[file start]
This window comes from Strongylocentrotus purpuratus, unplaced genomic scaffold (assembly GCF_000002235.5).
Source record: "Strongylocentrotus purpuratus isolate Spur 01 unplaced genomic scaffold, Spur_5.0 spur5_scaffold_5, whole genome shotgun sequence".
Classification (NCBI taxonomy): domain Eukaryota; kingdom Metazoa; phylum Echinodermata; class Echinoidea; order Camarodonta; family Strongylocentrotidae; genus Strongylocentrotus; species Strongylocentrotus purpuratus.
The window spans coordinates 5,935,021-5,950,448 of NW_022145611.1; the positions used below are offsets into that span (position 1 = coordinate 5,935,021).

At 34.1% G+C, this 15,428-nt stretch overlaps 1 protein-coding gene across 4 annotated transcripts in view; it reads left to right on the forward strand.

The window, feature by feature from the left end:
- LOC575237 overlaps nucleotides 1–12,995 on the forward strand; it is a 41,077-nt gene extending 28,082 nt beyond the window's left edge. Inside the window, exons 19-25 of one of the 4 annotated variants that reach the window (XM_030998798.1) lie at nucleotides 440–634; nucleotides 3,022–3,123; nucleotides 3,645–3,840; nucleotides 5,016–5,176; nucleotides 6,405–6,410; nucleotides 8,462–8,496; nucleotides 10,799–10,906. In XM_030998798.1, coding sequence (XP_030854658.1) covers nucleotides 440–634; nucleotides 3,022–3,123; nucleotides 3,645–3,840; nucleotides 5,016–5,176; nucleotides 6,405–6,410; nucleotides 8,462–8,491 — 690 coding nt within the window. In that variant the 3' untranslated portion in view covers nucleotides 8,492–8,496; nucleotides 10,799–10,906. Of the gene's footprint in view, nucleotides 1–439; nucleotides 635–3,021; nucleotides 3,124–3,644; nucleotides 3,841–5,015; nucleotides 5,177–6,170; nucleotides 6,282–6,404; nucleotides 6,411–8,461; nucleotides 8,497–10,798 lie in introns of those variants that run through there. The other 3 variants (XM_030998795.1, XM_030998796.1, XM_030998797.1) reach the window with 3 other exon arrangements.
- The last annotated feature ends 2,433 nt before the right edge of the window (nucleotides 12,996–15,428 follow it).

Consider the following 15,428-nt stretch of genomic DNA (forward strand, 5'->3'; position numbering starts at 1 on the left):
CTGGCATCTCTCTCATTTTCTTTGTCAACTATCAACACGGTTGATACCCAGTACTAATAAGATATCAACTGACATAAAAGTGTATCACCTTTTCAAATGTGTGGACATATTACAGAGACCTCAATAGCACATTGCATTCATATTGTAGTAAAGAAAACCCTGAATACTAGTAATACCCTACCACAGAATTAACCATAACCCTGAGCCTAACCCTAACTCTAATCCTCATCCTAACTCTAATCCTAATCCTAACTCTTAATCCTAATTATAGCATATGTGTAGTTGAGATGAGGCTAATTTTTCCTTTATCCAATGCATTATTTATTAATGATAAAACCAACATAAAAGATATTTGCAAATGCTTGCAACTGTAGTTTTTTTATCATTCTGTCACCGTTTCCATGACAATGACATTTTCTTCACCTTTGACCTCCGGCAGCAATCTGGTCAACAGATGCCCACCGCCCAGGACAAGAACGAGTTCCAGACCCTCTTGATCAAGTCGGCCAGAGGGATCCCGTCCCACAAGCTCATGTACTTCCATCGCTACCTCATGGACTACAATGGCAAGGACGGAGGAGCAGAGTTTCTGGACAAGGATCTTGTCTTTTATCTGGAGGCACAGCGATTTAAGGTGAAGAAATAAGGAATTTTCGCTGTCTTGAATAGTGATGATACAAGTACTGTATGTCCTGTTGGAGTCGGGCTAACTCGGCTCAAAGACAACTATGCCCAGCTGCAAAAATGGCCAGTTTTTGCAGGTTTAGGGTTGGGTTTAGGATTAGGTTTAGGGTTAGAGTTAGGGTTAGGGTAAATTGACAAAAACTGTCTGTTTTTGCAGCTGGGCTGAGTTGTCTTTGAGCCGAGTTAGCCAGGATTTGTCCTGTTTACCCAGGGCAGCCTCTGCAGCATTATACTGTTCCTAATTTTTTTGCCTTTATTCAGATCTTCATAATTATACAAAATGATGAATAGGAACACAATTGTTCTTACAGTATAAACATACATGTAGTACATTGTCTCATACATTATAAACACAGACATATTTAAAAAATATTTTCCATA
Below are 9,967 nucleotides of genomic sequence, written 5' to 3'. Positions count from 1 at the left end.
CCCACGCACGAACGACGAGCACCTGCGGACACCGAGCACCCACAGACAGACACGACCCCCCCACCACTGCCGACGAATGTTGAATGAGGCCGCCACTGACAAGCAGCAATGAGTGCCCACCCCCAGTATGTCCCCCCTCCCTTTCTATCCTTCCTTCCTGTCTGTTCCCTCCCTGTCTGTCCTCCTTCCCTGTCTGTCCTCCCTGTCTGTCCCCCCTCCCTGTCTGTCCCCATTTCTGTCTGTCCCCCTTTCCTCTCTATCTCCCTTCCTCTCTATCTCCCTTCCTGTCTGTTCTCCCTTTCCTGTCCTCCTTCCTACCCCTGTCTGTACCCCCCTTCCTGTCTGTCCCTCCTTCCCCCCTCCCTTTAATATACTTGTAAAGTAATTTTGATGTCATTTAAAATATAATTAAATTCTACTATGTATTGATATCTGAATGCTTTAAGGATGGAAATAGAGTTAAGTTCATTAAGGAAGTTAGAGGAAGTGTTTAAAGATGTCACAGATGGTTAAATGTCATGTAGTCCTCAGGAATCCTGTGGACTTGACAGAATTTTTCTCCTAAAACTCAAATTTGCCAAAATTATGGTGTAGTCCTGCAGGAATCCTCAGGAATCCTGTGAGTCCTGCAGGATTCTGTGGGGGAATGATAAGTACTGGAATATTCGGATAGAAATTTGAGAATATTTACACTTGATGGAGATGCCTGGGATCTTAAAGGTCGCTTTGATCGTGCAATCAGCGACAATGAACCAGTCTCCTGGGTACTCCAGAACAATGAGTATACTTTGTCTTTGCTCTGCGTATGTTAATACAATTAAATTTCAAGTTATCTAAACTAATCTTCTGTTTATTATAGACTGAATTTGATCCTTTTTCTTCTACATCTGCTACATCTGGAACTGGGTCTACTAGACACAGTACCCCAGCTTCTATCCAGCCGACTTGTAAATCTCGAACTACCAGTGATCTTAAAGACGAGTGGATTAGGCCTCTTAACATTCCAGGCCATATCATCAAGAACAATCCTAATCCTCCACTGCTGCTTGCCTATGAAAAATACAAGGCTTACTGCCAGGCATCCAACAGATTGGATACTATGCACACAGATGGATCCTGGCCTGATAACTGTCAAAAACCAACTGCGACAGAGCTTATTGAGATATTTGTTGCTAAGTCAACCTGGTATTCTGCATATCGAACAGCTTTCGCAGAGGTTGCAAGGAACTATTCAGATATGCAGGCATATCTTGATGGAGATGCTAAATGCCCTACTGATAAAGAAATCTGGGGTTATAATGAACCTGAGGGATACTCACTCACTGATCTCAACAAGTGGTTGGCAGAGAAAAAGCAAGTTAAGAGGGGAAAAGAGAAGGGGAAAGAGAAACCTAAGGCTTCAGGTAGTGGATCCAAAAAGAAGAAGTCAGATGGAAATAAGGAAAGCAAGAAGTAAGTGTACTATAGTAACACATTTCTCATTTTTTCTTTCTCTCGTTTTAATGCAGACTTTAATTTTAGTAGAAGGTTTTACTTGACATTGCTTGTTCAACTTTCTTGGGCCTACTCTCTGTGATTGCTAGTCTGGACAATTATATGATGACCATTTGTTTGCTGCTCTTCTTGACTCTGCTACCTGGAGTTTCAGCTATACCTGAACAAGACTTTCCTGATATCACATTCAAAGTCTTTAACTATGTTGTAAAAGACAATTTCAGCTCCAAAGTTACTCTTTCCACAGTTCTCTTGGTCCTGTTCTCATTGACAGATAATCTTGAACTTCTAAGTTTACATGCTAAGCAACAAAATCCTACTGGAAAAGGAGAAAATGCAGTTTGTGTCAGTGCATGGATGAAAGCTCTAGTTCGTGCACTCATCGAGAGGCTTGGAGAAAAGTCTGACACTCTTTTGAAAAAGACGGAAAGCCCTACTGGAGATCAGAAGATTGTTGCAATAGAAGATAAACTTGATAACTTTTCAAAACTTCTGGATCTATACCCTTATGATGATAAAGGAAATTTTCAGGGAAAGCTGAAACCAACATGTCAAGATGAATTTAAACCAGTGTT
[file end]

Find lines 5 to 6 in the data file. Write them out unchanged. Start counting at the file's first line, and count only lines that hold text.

At 34.1% G+C, this 15,428-nt stretch overlaps 1 protein-coding gene across 4 annotated transcripts in view; it reads left to right on the forward strand.

The window, feature by feature from the left end: